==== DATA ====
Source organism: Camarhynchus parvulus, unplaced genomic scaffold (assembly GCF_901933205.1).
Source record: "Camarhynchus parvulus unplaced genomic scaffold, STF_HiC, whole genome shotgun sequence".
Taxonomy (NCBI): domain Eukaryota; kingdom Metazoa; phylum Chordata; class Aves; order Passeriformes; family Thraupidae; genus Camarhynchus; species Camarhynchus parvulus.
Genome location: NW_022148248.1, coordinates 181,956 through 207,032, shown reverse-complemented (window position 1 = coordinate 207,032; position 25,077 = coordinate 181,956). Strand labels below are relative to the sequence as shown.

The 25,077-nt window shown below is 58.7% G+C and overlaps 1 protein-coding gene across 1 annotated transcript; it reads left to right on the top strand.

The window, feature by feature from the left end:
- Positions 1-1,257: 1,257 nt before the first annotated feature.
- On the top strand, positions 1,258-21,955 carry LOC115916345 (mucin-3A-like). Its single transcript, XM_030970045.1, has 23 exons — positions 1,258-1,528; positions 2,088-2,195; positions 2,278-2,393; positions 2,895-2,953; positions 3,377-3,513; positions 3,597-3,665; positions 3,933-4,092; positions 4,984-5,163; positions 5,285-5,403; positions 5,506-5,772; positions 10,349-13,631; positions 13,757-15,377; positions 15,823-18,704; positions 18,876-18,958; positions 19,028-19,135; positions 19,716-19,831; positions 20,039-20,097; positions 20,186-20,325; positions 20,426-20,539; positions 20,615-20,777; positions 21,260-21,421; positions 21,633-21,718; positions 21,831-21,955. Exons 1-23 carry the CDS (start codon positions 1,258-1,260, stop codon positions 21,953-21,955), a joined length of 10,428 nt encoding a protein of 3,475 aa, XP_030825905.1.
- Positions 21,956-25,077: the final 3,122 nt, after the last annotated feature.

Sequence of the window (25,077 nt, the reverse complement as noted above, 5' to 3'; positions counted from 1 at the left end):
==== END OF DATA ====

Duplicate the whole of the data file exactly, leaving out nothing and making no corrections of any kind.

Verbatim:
Source organism: Camarhynchus parvulus, unplaced genomic scaffold (assembly GCF_901933205.1).
Source record: "Camarhynchus parvulus unplaced genomic scaffold, STF_HiC, whole genome shotgun sequence".
Taxonomy (NCBI): domain Eukaryota; kingdom Metazoa; phylum Chordata; class Aves; order Passeriformes; family Thraupidae; genus Camarhynchus; species Camarhynchus parvulus.
Genome location: NW_022148248.1, coordinates 181,956 through 207,032, shown reverse-complemented (window position 1 = coordinate 207,032; position 25,077 = coordinate 181,956). Strand labels below are relative to the sequence as shown.

The 25,077-nt window shown below is 58.7% G+C and overlaps 1 protein-coding gene across 1 annotated transcript; it reads left to right on the top strand.

The window, feature by feature from the left end:
- Positions 1-1,257: 1,257 nt before the first annotated feature.
- On the top strand, positions 1,258-21,955 carry LOC115916345 (mucin-3A-like). Its single transcript, XM_030970045.1, has 23 exons — positions 1,258-1,528; positions 2,088-2,195; positions 2,278-2,393; positions 2,895-2,953; positions 3,377-3,513; positions 3,597-3,665; positions 3,933-4,092; positions 4,984-5,163; positions 5,285-5,403; positions 5,506-5,772; positions 10,349-13,631; positions 13,757-15,377; positions 15,823-18,704; positions 18,876-18,958; positions 19,028-19,135; positions 19,716-19,831; positions 20,039-20,097; positions 20,186-20,325; positions 20,426-20,539; positions 20,615-20,777; positions 21,260-21,421; positions 21,633-21,718; positions 21,831-21,955. Exons 1-23 carry the CDS (start codon positions 1,258-1,260, stop codon positions 21,953-21,955), a joined length of 10,428 nt encoding a protein of 3,475 aa, XP_030825905.1.
- Positions 21,956-25,077: the final 3,122 nt, after the last annotated feature.

Sequence of the window (25,077 nt, the reverse complement as noted above, 5' to 3'; positions counted from 1 at the left end):